Purpose is on the ballot, too

The many ways 2020 and this election cycle affects corporate purpose was the focus of this PRDecoded session with Precision’s Stephanie Cutter and CNBC’s Eamon Javers.

L-R: CNBC's Eamon Javers and Precision's Stephanie Cutter
L-R: CNBC's Eamon Javers and Precision's Stephanie Cutter

In 2019, the Business Roundtable redefined corporate purpose as the goal of promoting “an economy that serves all Americans.” The months since have seen companies increasingly striving to answer that call.

“Corporate leadership’s acting on societal challenges has been building for a few years,” noted Stephanie Cutter, cofounder and partner at Precision during the PRDecoded session Purpose & Politics: How the Election Will Impact Corporate Purpose.

But amid this year’s myriad challenges, not to mention a contentious election, the business world has truly stepped up, in many cases more than government.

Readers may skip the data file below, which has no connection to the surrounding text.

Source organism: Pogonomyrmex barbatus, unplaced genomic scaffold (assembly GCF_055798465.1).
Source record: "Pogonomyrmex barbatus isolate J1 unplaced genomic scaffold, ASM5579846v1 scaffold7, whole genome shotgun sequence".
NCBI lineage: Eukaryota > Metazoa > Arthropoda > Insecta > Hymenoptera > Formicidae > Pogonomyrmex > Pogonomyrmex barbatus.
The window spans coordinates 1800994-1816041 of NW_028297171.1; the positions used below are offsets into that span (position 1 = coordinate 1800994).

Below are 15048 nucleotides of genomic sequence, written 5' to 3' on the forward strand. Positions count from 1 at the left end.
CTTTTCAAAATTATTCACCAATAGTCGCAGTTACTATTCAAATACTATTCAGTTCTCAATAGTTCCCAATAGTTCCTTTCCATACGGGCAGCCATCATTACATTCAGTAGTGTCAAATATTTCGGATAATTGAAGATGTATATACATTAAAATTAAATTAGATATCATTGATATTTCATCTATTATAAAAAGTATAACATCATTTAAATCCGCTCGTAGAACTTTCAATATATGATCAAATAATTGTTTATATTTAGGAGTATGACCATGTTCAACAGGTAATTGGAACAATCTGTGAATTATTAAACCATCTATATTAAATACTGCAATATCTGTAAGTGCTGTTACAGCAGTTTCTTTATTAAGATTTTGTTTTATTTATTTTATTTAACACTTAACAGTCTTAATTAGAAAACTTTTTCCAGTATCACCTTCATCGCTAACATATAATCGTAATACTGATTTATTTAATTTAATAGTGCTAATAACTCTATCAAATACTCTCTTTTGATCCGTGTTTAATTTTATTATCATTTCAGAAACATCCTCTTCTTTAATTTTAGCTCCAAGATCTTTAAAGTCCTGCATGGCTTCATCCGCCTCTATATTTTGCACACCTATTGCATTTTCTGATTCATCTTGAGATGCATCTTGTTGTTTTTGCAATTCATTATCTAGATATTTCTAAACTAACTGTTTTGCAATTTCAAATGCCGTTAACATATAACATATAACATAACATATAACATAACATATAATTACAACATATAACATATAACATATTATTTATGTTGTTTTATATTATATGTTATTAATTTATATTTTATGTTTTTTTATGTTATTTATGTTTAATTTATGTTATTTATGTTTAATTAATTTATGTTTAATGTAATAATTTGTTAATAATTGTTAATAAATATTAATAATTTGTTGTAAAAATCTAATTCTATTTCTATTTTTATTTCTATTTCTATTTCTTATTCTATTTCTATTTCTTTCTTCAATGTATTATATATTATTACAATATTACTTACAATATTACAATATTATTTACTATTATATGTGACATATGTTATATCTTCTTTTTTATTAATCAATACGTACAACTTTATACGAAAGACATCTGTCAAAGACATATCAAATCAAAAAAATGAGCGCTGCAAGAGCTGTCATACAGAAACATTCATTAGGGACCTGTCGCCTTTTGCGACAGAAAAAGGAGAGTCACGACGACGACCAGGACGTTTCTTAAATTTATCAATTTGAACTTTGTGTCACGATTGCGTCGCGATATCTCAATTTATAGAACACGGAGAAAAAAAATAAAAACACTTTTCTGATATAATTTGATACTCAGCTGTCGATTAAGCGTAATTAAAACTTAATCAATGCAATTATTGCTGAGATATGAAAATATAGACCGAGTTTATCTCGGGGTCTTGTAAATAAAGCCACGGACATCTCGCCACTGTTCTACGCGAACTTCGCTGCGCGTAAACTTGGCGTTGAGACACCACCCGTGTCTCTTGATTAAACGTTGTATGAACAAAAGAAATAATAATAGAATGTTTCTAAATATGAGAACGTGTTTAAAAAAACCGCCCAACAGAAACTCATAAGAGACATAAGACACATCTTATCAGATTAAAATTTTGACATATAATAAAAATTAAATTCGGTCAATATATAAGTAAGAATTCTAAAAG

Cutter cited the example of corporations boosting minimum wages. Companies didn’t wait for word from Capitol Hill; they took matters into their own hands because employees, shareholders and consumers demanded it.

Eamon Javers, Washington reporter at CNBC, offered another example. 

“Companies were ahead of the government on gay marriage,” he explained. “Many in corporate America decided to give partnership benefits to same-sex couples” before any laws were on the books. And, again, they were answering their customers’ call.

The Business Roundtable mandate also facilitated the creation of concrete purpose goals. 

“If you’re going to judge yourself on something other than shareholder value,” said Javers, “you must be prepared to be measured against that.”

Brands also must be ready to be called out – by politicians and the media – if and when they fail to meet their purpose promises. “This can’t just be lip service,” stressed Javers.

Both speakers had clear visions about how the outcome of the presidential race could affect corporate purpose.

A Trump victory could be challenging. “The current president calls out companies like nobody ever has in that position,” said Javers. Certain purpose-led efforts could face pressure from the White House in a second Trump term.

“If Biden wins,” said Cutter, “we will re-enter the Paris Climate Agreement, and there will be a notable increase in government-led efforts on climate change.” 

This, she added, would buoy companies already committed to such programs while empowering those who wish to get involved. 

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